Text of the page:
Data are expressed as means ± SD. Clinical characteristics were compared between the HT and the non-HT groups using t-tests for the continuous variables and Pearson chi-squares (χ2) for the categorical variables. CT value differences were compared between the HT and the non-HT groups using t-tests. Relative T/S ratios were compared between the two groups using the Wilcoxon rank sum test because the distributions were skewed. Multivariate linear regression analyses were performed to determine the association of HT and log2 values of relative T/S ratios (ΔΔCT) after adjusting for potential confounding factors. All data were analyzed using the statistical program SAS 8.01 (SAS Institute, Cary, NC, USA).

RESULTS

Clinical characteristics of study subjects

Clinical characteristics are shown in Table 1. Mean ages of the study subjects were 60.1 ± 3.5 years for the HT group and 60.3 ± 4.4 years for the non-HT group with no statistical difference. No statistical differences were found between the two groups with regards to age, age at menopause, blood pressure, cholesterol, triglyceride, LDL-cholesterol, TAS, and hs-CRP levels. Serum fasting glucose levels were significantly higher in the non-HT group than in the HT group (p < 0.0001), but HDL-cholesterol levels were notably higher in the HT group than in the non-HT group (p < 0.001). Mean (± SD) serum estradiol levels of the HT group were 35.6 (± 35.5) pg/L, which were significantly higher than those in the non-HT group (p < 0.0001). Women who participated in regular exercise or took daily vitamins were better represented in the HT group (p < 0.01 and p < 0.01, respectively) than in the non-HT group.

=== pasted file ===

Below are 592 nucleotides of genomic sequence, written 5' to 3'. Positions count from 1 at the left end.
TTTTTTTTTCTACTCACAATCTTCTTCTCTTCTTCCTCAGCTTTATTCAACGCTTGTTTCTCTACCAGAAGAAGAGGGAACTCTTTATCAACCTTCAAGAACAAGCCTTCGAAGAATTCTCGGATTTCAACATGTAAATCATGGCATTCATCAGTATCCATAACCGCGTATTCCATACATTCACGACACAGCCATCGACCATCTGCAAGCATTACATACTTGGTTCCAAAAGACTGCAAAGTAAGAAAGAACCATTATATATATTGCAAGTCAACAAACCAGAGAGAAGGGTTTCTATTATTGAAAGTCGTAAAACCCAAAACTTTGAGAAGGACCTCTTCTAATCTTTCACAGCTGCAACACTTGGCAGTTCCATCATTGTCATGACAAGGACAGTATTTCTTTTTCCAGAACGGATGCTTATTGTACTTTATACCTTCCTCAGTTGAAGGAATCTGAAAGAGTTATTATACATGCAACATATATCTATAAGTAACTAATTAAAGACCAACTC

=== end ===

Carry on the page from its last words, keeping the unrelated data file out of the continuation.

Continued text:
Table 1
Clinical Characteristics of Study Subjects

Comparison of relative T/ S ratios

CT values of telomere PCR in the HT group were significantly lower than those in the non-HT group (p < 0.05). That is, the HT group had a greater amount of telomeres than the non-HT group because the total amount of telomeres in a DNA sample was approximately 2-CT (telomere). ΔCT values. were calculated by subtracting the β globulin (single copy gene) CT value from the telomere CT value, which was also significantly lower in the HT group than in the non-HT group (p<0.01)(Table 2). The HT group had greater T/S ratios than the non-HT group of postmenopausal women because the T/S ratio in a DNA sample was approximately {2CT (telomere)/2CT (β-globin)}-1= 2-Δ CT. Relative T/S ratios of study subjects to a reference (a healthy young female) were greater in the HT group than in the non-HT group (p < 0.01) (Table 3). In other words, telomere lengths were longer in the HT group than in the non-HT group of postmenopausal women.

Table 2
Quantitative PCR Threshold cycles* (CT) of Postmenopausal Women with or without HT
Table 3
Relative Telomere Length Ratios* of Postmenopausal Women with and without HT